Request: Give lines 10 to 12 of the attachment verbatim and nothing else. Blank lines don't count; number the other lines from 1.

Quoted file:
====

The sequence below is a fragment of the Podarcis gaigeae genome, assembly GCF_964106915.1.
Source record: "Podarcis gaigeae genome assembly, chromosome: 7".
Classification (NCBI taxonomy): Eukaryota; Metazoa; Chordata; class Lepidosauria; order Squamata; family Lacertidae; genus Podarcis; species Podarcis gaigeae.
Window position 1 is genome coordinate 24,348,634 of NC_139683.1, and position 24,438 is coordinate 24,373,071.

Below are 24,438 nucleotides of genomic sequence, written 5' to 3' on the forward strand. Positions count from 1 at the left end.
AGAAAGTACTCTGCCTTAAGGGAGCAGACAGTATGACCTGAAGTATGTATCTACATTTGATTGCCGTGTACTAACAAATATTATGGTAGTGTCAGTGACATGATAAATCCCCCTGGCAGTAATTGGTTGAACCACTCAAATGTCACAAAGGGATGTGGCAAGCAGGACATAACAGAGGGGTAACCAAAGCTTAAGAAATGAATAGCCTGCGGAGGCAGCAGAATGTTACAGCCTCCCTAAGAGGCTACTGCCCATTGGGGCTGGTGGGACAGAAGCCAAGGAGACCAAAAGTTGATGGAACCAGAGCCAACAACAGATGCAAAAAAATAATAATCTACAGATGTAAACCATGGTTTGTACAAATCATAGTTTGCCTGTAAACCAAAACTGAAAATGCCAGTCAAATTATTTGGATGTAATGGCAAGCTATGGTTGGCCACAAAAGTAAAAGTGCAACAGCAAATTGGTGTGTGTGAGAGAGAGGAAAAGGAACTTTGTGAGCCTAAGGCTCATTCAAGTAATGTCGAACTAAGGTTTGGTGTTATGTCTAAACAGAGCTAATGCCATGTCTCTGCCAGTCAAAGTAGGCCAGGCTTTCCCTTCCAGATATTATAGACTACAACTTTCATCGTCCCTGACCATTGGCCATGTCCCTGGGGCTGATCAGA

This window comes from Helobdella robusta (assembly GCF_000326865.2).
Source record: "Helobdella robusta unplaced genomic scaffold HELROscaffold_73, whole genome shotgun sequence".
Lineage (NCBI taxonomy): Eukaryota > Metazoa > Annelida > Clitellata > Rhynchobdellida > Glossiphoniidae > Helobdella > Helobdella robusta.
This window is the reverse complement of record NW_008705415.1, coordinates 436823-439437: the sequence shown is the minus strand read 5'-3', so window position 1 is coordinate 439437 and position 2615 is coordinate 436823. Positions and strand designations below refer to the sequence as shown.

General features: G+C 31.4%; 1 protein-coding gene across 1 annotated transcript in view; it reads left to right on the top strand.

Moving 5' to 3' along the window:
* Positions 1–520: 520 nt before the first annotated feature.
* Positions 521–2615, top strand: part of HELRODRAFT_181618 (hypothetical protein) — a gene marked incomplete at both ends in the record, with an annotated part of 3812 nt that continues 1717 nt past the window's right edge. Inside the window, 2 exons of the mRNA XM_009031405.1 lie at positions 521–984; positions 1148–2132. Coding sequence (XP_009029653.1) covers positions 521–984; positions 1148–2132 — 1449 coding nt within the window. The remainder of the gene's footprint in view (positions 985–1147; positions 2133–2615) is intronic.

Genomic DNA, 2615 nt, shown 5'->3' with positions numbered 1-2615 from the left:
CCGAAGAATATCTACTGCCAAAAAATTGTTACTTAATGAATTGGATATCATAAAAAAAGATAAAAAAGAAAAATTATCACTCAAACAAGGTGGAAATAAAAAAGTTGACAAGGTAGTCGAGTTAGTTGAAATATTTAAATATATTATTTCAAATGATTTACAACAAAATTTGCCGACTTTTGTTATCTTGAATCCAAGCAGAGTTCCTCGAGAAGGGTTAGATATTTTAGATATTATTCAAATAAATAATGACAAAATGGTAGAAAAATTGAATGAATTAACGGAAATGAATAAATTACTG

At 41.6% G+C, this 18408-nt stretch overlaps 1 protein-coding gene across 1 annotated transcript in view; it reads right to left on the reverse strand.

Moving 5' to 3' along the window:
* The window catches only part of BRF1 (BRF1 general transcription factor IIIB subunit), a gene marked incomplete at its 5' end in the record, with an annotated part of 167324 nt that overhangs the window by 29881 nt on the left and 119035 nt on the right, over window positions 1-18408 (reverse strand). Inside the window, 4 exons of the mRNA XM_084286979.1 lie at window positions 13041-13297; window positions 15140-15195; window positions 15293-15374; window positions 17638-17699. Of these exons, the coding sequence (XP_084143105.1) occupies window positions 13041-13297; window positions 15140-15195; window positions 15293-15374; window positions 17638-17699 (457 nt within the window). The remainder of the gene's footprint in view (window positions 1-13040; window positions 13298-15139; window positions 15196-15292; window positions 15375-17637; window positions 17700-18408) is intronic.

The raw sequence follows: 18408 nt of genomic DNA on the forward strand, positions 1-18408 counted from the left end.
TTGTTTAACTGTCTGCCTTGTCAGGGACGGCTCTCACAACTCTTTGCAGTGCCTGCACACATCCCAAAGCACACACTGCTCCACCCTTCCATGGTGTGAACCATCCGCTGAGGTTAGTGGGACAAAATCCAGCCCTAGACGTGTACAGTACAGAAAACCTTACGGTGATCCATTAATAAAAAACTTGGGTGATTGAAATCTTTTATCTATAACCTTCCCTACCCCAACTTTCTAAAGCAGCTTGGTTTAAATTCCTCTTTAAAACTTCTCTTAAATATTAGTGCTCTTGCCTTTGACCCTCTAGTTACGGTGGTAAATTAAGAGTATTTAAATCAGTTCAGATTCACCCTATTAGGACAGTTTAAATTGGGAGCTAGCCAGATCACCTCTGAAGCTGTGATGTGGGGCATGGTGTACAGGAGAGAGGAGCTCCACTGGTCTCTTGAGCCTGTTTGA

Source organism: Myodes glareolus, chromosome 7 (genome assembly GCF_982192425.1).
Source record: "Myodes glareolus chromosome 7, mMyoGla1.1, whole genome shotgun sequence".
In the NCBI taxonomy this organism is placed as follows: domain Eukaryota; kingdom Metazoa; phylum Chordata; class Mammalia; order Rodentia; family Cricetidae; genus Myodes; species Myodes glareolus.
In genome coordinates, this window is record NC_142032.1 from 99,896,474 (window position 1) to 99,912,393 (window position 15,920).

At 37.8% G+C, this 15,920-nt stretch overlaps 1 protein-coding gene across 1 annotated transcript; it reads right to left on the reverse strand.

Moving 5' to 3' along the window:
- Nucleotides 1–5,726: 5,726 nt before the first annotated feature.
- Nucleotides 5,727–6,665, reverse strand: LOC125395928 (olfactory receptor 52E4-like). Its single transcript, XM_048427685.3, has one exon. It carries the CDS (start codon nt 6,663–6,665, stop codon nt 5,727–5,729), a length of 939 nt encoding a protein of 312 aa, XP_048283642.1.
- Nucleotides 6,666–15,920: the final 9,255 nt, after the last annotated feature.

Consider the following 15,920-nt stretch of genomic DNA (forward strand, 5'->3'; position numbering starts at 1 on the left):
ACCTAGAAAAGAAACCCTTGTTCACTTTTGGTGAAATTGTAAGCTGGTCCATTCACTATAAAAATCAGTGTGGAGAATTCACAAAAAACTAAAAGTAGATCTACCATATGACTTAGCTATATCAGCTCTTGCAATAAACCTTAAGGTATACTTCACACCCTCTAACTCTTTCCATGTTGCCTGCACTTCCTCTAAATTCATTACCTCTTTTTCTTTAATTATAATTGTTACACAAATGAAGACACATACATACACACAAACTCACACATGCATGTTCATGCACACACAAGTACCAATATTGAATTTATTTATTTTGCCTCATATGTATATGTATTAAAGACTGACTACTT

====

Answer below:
This window is the reverse complement of record NW_008705415.1, coordinates 436823-439437: the sequence shown is the minus strand read 5'-3', so window position 1 is coordinate 439437 and position 2615 is coordinate 436823. Positions and strand designations below refer to the sequence as shown.

General features: G+C 31.4%; 1 protein-coding gene across 1 annotated transcript in view; it reads left to right on the top strand.

Moving 5' to 3' along the window: